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Stop, stop, the New Yorkers will hear

After moving to Los Angeles, I found myself woken up on Saturdays and Sundays by a woman out on the street repeatedly singing, with a faintly surreal rare-bird intonation, the phrase, “Tamales! Y champurado!” In Mexico City, I discovered the filling wonders of a breakfast of tamales and champurado. (We actually drank strawberry atole, but close enough.) Looking for a hit of el D.F. after returning to the States, I woke up on Sunday and rushed downstairs — I’d fallen asleep in all my clothes the night before, making this easy — only to hear the singing cease just as I reached the sidewalk. Desperately wandering, I eventually found her and her tamales y champurado. She’d parked herself on 8th between Normandie and Ardmore, where street-food sellers, their shopping carts converted into kitchens, their propane griddles fired up, ply any number of deliciosities. On that small stretch, at least, I can feel like I’m back in Mexico — and hey, the foodies haven’t discovered it yet!

While I lament the cold, the bouts of sleepiness, and the numbness of lower extremities endemic to the double- and triple-features I attend in L.A., but I wouldn’t have it any other way. The near-total lack of theatrical screenings of films not in current release fueled my engine of disappointment with Santa Barbara; numerous chances to watch movies from the nineties, eighties, seventies, sixties, and earlier on film, in a theater certainly motivated my increasingly frequent L.A. trips toward the end there. While the more specialized of these pictures haven’t had DVD releases, I even go to screenings of ones that have. Audiovisual issues aside, I prefer the theater because it has no play button, no pause button, and no fast-forward button. Anthony Lane put this clearly — how else could he have put it? — in his piece on, of all movies, Tower Heist:

There’s only one problem with home cinema: it doesn’t exist. The very phrase is an oxymoron. As you pause your film to answer the door or fetch a Coke, the experience ceases to be cinema. Even the act of choosing when to watch means you are no longer at the movies. Choice—preferably an exhaustive menu of it—pretty much defines our status as consumers, and has long been an unquestioned tenet of the capitalist feast, but in fact carte blanche is no way to run a cultural life (or any kind of life, for that matter), and one thing that has nourished the theatrical experience, from the Athens of Aeschylus to the multiplex, is the element of compulsion. Someone else decides when the show will start; we may decide whether to attend, but, once we take our seats, we join the ride and surrender our will. The same goes for the folks around us, whom we do not know, and whom we resemble only in our private desire to know more of what will unfold in public, on the stage or screen. We are strangers in communion, and, once that pact of the intimate and the populous is snapped, the charm is gone. Our revels now are ended.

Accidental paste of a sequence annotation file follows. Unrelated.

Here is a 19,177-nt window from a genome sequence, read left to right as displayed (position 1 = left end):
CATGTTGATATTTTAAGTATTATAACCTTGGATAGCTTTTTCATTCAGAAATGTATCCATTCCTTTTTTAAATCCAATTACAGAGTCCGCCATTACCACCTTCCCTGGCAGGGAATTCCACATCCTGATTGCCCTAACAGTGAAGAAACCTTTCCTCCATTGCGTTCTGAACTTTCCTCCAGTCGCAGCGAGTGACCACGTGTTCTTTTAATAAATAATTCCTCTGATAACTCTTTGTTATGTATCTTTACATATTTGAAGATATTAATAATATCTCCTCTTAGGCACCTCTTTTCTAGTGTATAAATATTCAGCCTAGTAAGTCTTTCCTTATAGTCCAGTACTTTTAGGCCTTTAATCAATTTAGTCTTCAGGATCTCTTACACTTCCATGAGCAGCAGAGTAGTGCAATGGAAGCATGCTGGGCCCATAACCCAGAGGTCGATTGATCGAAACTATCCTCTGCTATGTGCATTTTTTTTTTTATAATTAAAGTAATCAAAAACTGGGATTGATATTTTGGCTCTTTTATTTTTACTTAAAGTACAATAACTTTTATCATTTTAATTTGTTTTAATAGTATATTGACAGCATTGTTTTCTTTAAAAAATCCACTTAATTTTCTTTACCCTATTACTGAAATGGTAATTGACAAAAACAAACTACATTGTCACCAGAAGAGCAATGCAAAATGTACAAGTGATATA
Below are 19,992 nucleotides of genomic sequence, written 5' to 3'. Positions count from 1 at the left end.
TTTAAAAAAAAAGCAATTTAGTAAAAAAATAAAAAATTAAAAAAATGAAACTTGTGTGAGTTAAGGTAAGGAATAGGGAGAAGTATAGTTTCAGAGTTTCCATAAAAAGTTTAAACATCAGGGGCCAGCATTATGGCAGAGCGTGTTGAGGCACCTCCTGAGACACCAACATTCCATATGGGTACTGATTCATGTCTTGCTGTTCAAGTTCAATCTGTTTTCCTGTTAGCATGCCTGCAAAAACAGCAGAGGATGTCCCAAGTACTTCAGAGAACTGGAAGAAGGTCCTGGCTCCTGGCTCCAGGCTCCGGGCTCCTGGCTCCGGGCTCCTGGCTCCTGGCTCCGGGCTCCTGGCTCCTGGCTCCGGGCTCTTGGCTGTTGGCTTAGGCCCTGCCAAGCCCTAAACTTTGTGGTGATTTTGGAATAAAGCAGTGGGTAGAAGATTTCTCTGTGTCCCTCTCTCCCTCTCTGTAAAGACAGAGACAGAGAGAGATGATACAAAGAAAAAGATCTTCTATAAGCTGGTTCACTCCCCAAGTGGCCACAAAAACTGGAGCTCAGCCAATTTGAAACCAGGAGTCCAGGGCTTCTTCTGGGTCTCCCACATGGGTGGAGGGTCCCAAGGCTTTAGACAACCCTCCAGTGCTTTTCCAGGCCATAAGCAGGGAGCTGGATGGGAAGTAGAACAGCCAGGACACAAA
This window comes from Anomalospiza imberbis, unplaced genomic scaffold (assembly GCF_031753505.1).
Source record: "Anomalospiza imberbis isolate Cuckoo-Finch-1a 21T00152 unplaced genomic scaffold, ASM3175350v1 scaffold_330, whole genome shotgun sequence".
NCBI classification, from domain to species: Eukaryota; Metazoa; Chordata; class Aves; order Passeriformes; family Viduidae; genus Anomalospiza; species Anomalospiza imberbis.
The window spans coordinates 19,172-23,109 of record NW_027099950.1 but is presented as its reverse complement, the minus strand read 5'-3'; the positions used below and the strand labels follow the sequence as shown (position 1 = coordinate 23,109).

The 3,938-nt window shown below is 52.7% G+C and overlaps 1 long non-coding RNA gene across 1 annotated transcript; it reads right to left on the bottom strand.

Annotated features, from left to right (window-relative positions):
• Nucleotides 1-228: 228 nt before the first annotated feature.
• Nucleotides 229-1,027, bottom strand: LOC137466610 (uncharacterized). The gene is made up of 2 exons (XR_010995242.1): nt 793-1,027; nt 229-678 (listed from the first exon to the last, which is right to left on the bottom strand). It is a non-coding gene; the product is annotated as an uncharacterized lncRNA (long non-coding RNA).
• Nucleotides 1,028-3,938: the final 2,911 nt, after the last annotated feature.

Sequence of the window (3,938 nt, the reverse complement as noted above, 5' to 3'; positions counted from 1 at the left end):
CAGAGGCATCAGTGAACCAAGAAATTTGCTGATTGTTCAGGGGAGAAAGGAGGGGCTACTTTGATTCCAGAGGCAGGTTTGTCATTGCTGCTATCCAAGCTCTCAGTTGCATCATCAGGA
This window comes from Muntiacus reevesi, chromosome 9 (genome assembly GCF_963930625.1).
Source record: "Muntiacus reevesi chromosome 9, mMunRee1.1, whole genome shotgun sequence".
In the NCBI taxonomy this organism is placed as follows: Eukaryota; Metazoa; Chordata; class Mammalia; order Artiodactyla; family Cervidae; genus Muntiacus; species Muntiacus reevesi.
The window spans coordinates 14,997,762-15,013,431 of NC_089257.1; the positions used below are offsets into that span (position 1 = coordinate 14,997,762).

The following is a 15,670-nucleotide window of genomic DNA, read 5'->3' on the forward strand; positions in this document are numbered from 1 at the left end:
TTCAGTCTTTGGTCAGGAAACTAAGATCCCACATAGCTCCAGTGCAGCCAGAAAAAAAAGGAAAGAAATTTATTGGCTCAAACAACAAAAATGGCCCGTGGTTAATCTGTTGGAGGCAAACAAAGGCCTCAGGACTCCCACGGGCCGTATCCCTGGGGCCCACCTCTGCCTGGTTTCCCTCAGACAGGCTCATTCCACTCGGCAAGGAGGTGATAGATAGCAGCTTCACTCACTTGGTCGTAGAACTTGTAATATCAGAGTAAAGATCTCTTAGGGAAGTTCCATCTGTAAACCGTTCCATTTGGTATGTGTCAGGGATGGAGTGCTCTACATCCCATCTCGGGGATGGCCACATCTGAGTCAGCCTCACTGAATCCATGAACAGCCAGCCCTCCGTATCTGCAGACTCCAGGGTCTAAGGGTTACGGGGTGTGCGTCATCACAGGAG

It occurs to me that you could frame the arrival of Papaya King in Hollywood as one more lurch forward in the grand New-Yorkization of Los Angeles. While I have no idea if our town is actually undergoing such a metamorphosis, doesn’t it sound fascinating? I instinctively welcome certain elements of this process (Metro extension in particular) and hope others never come to pass (garbage piles, winter), but I don’t have a clear image of which elements of NYC cuisine to import. Hot dogs and juices seem as suitable as anything, especially when you slot them into the closest side street the main stretch of Hollywood Boulevard has, at night, to a dark alley. The bright “PAPAYAKING” sign might provide the only strong source of outdoor illumination.

They’ve done the Hollywood Papaya King up in amusement-park colors, all the better to evoke its bewildering array of fruit drinks (it occurs to me that I don’t know if they officially qualify as “juices,” or if there exists an such an official qualification) on offer. We ordered one cup of papaya drink, because you have to, and one of lemonade, because who doesn’t enjoy lemonade with their hot dogs? The dogs themselves, just on the small side but much more appealing for it, can potentially come loaded with chili, cheese, and such, but only two topping options struck me as realistic: sauerkraut (“kraut”) or onions (“NY onions,” which look and taste more like marmalade) — plus, naturellement, self-pumped mustard.